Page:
The side effects of a common chemotherapy agent can be overcome if the molecule is encapsulated in a finely tuned liposome.
Katharine Sanderson/St Louis, US
The side effects of a common chemotherapy agent, cisplatin, can be avoided if the molecule is encapsulated in a finely tuned liposome, claim Danish biophysicists.
Ole Mouritsen at the University of Southern Denmark and colleagues have encapsulated cisplatin molecules in liposomes. The encapsulated drug can be delivered straight to the centre of a tumour, said Mouritsen.
The lipid-bilayer that surrounds the liposomes breaks open in the unique environment of the tumour, he said. The drug is then released at a rate sufficient to kill the tumour but too low to poison surrounding tissue. This controlled drug release eliminates side effects, such as kidney damage, nerve damage, nausea, hearing loss and hair loss.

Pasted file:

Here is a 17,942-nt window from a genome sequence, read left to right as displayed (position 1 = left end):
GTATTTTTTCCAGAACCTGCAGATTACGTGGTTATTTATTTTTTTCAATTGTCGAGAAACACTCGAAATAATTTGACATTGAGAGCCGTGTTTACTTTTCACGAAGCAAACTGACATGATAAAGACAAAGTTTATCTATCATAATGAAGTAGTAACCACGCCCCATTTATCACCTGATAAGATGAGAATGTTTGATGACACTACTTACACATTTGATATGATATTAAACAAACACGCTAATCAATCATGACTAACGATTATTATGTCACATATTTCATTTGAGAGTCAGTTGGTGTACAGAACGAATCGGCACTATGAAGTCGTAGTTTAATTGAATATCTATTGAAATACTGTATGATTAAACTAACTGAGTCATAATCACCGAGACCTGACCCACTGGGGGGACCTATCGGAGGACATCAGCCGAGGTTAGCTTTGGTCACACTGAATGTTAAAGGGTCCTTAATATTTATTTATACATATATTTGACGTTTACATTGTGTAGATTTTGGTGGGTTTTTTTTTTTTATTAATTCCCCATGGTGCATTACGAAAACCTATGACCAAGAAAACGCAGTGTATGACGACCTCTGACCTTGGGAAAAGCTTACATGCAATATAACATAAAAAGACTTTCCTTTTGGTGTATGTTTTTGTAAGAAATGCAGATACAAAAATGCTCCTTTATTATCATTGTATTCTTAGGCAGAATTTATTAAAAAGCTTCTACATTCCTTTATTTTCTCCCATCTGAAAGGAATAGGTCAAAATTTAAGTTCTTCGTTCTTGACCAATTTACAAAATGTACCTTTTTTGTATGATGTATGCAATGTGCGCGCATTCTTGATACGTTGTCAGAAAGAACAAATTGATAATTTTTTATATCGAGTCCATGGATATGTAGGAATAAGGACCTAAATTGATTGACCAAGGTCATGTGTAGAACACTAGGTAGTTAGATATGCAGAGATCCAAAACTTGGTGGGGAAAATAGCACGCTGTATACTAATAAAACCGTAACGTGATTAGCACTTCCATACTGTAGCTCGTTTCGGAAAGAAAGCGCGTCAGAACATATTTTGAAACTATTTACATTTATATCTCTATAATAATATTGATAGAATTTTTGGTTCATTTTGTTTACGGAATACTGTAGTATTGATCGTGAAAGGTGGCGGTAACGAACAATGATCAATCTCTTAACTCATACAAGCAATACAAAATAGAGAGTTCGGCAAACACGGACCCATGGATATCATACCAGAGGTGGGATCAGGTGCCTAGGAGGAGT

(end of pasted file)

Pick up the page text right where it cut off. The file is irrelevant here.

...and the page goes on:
Liposomes have been investigated as drug-delivery capsules before, but are not in common use because of problems releasing the drug from the shell. Mouritsen says that getting the drug out of the capsule is not a problem if the liposome is properly designed.
Understanding the physical chemistry of liposomes is essential, he said. ’If you can control making the capsule, the basic physical chemistry gives you the tools,’ Mouritsen told the American Association for the Advancement of Science.
Mouritsen studied changes in the lipid bilayers under different temperatures and in different environments. This provided the information needed to design a liposome that will only open up and release the drug once it hits the tumour.
The drug-laden liposomes are injected intravenously. They penetrate the spongy blood-vessel system developed by tumours, and accumulate in the tumour before they break open.
The capsules are being developed with Danish biotech firm LiPlasome. They are undergoing toxicology trials now and are expected to enter clinical trial by the end of the year.